23 Stylish Radiator Cover Ideas to Hide Your Home’s Old, Ugly Radiators

published Apr 7, 2020
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If you live in an older home or apartment, you probably know that radiators don’t exactly add aesthetic appeal. But have you ever wondered what exactly you can do to make these practical items look a tad bit prettier? Whether you’re able to take on a large-scale DIY or just are looking to make a small, quick fix, these smart radiator cover ideas are sure to inspire you. 

If you have questions and concerns about the safest way to create, install, and maintain a radiator cover, then you’ve also come to the right place. Stephany Smith of the London-based Fantastic Services notes that for steam radiators, metal is not the best option. “The reason behind this is that the steam radiators are hotter than the other types,” she says. “Radiator covers act like a barrier, so they are not as hot as the bare radiators. But under extreme heating conditions, the metal form can deteriorate and lose its aesthetic properties. It also poses the risk of burning, if touched, especially if the metal sheet is thin.” 

What Should a Radiator Cover Be Made Of? 

The only safe and durable metal options are heavy gauge, which has a gauge number over 18. But Smith prefers wooden radiator covers, as they are an excellent insulator and less hot to the touch, which is a nice safety feature if you have small children or pets. 

If you’re on a budget, she recommends MDF as a material, which is often smoother than solid hardwoods and can also be painted. “No matter if you opt for MDF, wood, veneer plywood, or other material, your first step is to measure out the area around your radiator,” says Smith. To ensure free air circulation and enough space to fit the cover, she suggests adding two to three inches to your radiator’s dimensions. 

How to Design a Radiator Cover

Stylistically, radiator cover ideas run the gamut. “When you make a custom radiator cabinet, the grate opening on the front panel is entirely up to your preference,” says Smith. “You can add aluminum, rattan, cane, or whatever grate you like.” Decorative metal grills with laser-cut designs, for example, come in various styles and create an extra touch of sophistication. “Best of all, high-quality materials allow fantastic heat output and are saving you from direct burns and injuries,” says Smith. 

Here are some general guidelines to creating and adhering a radiator cover: 

  • Use non-toxic glue: The easiest way to attach a cover to the front panel is to use a non-toxic, professional glue that bonds to multiple surfaces. Smith says to place the metal screening inside of the front panel and secure the middle part in place with a staple gun. If you want to go with a string grill, be sure to use only natural materials like linen, wool, rattan, cane. Using artificial products here can burn and cause a safety risk.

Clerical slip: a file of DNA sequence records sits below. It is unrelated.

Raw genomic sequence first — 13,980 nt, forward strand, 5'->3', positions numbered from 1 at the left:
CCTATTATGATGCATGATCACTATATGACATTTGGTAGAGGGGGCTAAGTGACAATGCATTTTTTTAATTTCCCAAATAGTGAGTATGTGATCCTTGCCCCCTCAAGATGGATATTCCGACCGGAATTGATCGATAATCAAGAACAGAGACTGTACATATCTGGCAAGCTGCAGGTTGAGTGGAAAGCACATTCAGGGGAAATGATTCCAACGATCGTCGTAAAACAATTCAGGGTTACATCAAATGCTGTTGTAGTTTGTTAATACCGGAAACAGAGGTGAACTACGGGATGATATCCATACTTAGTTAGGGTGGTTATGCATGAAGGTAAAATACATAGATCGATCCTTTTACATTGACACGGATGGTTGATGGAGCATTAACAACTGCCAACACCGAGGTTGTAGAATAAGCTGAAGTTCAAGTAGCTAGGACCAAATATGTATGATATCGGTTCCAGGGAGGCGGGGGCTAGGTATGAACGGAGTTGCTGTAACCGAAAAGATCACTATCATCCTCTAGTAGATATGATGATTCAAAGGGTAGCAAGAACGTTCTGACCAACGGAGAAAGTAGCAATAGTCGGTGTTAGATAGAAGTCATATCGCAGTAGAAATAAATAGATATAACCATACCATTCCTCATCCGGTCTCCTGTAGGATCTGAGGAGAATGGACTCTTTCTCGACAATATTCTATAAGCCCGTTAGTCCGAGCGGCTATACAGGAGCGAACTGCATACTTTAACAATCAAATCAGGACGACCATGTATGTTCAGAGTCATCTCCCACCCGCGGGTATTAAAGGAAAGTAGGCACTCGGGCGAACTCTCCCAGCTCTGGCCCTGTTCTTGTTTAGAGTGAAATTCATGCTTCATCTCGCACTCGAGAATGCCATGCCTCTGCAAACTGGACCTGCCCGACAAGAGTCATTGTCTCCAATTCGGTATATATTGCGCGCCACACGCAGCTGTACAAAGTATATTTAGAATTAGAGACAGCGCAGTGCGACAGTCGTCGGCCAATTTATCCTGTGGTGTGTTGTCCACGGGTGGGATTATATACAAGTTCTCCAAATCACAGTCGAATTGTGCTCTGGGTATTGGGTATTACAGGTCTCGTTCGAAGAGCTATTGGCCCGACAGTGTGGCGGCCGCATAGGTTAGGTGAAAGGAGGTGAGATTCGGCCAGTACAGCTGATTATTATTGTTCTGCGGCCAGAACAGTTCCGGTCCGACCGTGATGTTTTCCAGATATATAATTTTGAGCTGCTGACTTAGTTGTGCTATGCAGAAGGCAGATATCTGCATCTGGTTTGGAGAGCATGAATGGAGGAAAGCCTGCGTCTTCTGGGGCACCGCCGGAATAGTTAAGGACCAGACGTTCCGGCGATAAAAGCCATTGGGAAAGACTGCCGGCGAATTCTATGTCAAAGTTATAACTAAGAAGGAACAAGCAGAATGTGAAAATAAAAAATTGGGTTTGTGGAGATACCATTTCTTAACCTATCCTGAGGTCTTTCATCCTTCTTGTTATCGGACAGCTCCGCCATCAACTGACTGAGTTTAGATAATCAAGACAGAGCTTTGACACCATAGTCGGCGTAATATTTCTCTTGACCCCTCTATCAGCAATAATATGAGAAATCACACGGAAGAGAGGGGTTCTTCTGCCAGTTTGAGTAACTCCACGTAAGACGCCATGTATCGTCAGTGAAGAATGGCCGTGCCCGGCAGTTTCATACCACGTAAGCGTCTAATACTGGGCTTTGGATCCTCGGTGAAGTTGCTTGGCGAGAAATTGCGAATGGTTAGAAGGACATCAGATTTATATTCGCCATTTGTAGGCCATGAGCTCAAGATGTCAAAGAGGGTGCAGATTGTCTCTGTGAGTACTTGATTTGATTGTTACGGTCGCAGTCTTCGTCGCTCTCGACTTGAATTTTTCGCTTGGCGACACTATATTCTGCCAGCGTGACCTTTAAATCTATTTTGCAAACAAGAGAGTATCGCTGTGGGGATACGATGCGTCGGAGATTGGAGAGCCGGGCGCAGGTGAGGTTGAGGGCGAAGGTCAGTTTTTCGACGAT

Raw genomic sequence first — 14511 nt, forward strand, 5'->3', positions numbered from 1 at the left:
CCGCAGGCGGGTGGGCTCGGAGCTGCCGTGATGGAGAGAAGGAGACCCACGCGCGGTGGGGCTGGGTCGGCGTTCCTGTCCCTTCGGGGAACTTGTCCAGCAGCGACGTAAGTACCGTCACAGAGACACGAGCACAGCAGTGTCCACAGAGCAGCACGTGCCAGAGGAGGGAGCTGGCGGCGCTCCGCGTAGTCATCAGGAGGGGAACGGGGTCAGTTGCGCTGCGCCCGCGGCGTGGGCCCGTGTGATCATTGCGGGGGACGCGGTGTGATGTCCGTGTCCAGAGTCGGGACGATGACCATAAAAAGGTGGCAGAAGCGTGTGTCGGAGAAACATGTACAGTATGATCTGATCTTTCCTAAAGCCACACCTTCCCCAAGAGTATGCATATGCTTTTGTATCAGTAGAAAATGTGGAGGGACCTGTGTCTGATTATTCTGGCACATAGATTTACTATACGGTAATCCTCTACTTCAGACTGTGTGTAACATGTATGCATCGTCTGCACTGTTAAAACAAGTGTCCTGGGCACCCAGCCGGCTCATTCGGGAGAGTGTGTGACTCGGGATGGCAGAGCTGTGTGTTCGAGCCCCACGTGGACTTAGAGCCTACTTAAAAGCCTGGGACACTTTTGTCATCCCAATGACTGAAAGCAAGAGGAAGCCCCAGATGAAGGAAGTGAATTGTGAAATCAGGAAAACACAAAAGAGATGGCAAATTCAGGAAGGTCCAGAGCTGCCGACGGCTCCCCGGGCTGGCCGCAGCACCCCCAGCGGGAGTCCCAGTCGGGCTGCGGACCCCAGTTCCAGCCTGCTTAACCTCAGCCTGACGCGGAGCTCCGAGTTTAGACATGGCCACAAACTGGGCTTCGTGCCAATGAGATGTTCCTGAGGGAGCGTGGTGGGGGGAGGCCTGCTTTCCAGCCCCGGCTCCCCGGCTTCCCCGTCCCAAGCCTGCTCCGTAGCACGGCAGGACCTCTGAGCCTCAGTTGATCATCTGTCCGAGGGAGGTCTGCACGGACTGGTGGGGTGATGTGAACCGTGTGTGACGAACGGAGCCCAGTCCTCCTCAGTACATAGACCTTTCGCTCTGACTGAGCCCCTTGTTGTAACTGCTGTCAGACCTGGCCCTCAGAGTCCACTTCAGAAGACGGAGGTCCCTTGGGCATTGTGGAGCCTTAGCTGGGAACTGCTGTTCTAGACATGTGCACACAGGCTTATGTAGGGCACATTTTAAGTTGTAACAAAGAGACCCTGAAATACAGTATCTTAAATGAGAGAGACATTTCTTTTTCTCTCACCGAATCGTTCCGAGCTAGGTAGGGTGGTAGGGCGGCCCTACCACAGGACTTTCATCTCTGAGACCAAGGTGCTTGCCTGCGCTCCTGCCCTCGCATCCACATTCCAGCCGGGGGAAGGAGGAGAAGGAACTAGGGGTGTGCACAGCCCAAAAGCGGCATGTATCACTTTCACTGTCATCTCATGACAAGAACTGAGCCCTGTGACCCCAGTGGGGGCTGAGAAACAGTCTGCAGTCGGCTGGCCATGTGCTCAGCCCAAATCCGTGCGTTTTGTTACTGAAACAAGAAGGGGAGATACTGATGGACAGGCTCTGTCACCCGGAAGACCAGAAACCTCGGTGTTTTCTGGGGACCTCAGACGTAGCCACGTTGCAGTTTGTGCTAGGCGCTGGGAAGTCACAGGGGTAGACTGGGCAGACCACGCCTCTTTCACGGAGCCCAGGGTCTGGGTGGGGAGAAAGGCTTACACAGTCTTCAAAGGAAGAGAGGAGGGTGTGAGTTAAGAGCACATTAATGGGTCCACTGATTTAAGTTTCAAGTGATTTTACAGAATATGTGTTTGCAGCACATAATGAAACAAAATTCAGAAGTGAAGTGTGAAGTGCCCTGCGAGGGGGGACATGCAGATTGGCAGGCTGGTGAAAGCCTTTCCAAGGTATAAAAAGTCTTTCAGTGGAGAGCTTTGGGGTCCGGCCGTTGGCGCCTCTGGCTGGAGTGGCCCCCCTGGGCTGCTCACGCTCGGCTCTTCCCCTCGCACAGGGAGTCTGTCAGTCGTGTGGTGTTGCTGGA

• Add a shelf: To round out your cover display, consider creating a shelf on top of it. Again, wood is an excellent choice for covering the top of your cover and can create a cozy look.
  • Finish it off with paint: Finally, you can lay a coat of paint on the radiator cover in a color of your choice. 

Radiator Cover Ideas

Now that you know the ins and outs of radiator cover construction and safety, here are some decorative radiator cover ideas that you can consider for your own home.

Credit: Olivia Muenter

1. Repurpose a marble sink top.

When Olivia Muenter came upon a marble top from an antique wash stand, she knew the piece would perfectly complement the radiator in the front entryway of her historic upstate New York home. Now, the radiator doubles as a console table and is an excellent place to set down keys and display small trinkets. 

2. Or give a marble cutting a new life.

Even a small marble cutting can work wonders, turning an ordinary radiator into a functional shelf. Style the top marble piece so that it complements your aesthetic — here, ceramic pots fit right into this neutral living room full of textures.

3. Utilize wood paneling.

Looking to cover up a radiator in your entryway? Use wood paneling to design a radiator cover that will hide your piece while also serving as a spot to corral essential items or make a statement with decor — in this case, candlesticks — for a warm welcome. 

Credit: Amy Lamb

4. Get creative with paint, wallpaper, and art.

Nicholas Carl, the founder of Nicholas Carl Design, built this radiator frame cover out of poplar, added an aluminum screen to the front, and coated the piece in Benjamin Moore Super White spray paint. The addition of black and white artwork and Cole & Son Plume Wallpaper draws the eye upward and adds visual interest to this nook.

Credit: Francesca Stone

5. Built a wooden slatted cover.

Francesca Stone, the founder of Fall for DIY, wanted to cover an old radiator positioned below her TV. “I love the slat wood trend and decided to utilize it to allow for air flow to and from the radiator while also hiding it in a visually pleasing way,” she explains, noting that the frame she built can be easily removed if necessary. She attached each individual slat using a nail gun and placed a shelf on top of the piece to create a stylish vignette.

Credit: Jared_Kuzia

6. Coordinate your radiator cover with your walls.

This radiator is situated in a mudroom, and designer Sarah Cole, the founder of Sarah Cole Interiors, wanted the cover to allow for space to set mail or charge phones. She had her cabinet maker finish the cover to correspond with the beadboard paneling across the room. “A solid brass grille on the front lets heat out while keeping the radiator hidden from view and complements the lighting and hardware in the room,” Cole says. 

Credit: Kara Mercer

7. Design a shelf.

Designer Amy Vroom, founder of The Residency Bureau, had a radiator cover made to replicate the existing millwork in this Tudor home’s entryway. “The shelf serves as a drop zone for keys or sunglasses,” she shares. 

8. DIY some wooden panels.